Deformities in the mouth, jaws, face, and skull often impact one’s self-confidence. Those suffering from craniofacial deformities may choose facial reconstruction surgery. However, in some cases, surgeons cannot reconstruct patients’ facial features due to burns, surgery, or accidents; that is where craniofacial implants offer an appropriate alternative for patients.
Craniofacial surgery is often performed on those born with a cleft palate or lip, a congenital deformity that Johns Hopkins University researchers estimate impacts one in 700 children. Other facial anomalies typically treated by craniofacial surgeons include craniosynostosis, rare craniofacial clefts, acute and chronic sequalae of facial fractures, micrognathia, Treacher Collins Syndrome, Apert Syndrome, and Crouzon Syndrome, among others.
Patients who suffer craniofacial abnormalities may consider craniofacial implants to improve their quality of life. Craniofacial implants can keep a prosthesis in place during daily activities. Unlike previously used methods for securing a prosthesis, which might be attached via glue and adhesives, craniofacial implants are anchoredto the bone. Craniofacial implant surgery allows the patient to restore the damaged area of the face or skull.
What is Involved in a Craniofacial Implant?
According to MaxFacts, craniofacial implant surgery will begin with the surgeon’s team making an impression of the part of the body that was traumatized, right after the wound is healed. Oral surgeons then use magnets, retentive buttons, or titanium fixtures/screws to attach the titanium implants to bone, a process known as osseointegration. This method allows the patient to know the prosthesis is securely in place, providing a sense of confidence.
After the healing process, an oral surgeon then places abutments through the skin in corresponding spots to the titanium implants in the bone. Once this heals, a thin bar links the abutments, which is then fastened to the anchors using clips or magnets. With craniofacial implants, patients may become more confident in social settings, work, and school situations.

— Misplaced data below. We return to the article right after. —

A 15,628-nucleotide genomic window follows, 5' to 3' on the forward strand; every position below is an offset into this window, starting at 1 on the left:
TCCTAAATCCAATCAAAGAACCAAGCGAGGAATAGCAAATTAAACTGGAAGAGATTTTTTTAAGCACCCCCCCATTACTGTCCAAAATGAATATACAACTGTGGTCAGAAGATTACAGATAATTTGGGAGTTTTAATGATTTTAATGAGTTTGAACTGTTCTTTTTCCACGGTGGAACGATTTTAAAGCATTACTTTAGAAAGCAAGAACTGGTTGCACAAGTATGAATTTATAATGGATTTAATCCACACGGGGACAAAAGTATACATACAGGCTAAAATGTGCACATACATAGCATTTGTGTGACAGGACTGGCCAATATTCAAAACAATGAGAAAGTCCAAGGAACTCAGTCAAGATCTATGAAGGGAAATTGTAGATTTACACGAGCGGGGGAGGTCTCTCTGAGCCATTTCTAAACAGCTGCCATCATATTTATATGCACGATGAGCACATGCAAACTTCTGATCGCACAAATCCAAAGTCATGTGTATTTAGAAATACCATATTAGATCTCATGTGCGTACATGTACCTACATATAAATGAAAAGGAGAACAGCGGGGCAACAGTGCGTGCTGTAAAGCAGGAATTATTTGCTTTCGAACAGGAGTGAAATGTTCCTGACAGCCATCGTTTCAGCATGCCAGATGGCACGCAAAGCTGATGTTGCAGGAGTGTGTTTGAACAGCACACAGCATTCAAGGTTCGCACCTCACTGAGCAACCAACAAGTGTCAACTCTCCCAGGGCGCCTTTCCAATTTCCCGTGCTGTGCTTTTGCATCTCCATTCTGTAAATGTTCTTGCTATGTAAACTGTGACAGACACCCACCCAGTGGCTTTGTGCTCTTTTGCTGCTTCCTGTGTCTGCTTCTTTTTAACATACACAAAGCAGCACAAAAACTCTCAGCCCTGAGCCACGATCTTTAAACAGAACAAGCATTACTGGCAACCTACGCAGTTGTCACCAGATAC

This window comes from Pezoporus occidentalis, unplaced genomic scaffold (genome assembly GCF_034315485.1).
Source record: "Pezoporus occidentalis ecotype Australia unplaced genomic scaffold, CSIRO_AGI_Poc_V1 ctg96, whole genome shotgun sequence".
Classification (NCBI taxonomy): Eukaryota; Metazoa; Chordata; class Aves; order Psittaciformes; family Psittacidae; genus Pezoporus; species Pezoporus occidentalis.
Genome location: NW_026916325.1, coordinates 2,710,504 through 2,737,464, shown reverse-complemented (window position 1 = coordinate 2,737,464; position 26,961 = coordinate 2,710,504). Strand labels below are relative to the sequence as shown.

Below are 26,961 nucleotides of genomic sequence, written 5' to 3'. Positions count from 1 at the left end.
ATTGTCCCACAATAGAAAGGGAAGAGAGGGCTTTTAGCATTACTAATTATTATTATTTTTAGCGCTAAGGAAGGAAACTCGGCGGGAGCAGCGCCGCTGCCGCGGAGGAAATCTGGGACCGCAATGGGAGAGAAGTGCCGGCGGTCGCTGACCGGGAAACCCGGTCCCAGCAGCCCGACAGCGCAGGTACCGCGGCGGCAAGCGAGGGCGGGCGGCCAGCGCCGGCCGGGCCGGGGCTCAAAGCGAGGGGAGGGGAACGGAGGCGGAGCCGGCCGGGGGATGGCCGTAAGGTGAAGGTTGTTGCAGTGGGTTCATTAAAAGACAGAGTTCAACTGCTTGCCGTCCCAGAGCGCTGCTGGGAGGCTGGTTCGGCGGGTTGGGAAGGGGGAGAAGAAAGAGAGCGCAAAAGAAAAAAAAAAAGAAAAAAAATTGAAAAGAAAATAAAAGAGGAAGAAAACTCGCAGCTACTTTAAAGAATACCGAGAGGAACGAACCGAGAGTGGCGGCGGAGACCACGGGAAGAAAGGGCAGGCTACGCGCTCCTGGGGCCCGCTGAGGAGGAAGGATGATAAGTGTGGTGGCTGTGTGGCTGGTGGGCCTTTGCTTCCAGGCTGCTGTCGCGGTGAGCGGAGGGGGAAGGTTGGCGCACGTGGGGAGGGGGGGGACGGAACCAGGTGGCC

Are Craniofacial Implants Right for Me?
Patients may be concerned that their skin color, look, and feel will not be captured. However, advancements in silicone have enabled technicians to closely mirror a person’s features. The evolution of silicone materials can make the prosthesis very difficult to tell apart from the rest of the face. According to Brigham & Women’s Hospital in Boston, craniofacial surgery is best performed on patients whose facial bones have physically matured toward the end of adolescence and into adulthood.
How can an Oral Surgeon Help Me?
It is natural for patients to be nervous before any type of facial or oral surgery. Craniofacial surgeons undergo extensive post-secondary schooling and training, such as a plastic surgery residency and a craniofacial surgery fellowship. These surgeons may need the guidance of an oral and maxillofacial surgeon who specifically treats the jaw, teeth, and lower face, as well as a craniofacial orthodontist. This team of highly skilled individuals will walk patients through the entire procedure and ensure their concerns are addressed while upholding the highest standard of care.
South Jersey Oral Surgeons at Lanzi Burke Oral & Maxillofacial Surgeons Help Patients with Craniofacial Implant Concerns
To find out more about craniofacial implants, contact a South Jersey oral surgeon at Lanzi Burke Oral & Maxillofacial Surgeons today. We understand how craniofacial implants can improve your life and we will walk you through the entire procedure. To schedule an appointment, call 856-582-4222 or contact us online for more information. Located in Washington Township, Haddonfield, and Woolwich Township, we serve patients throughout South Jersey.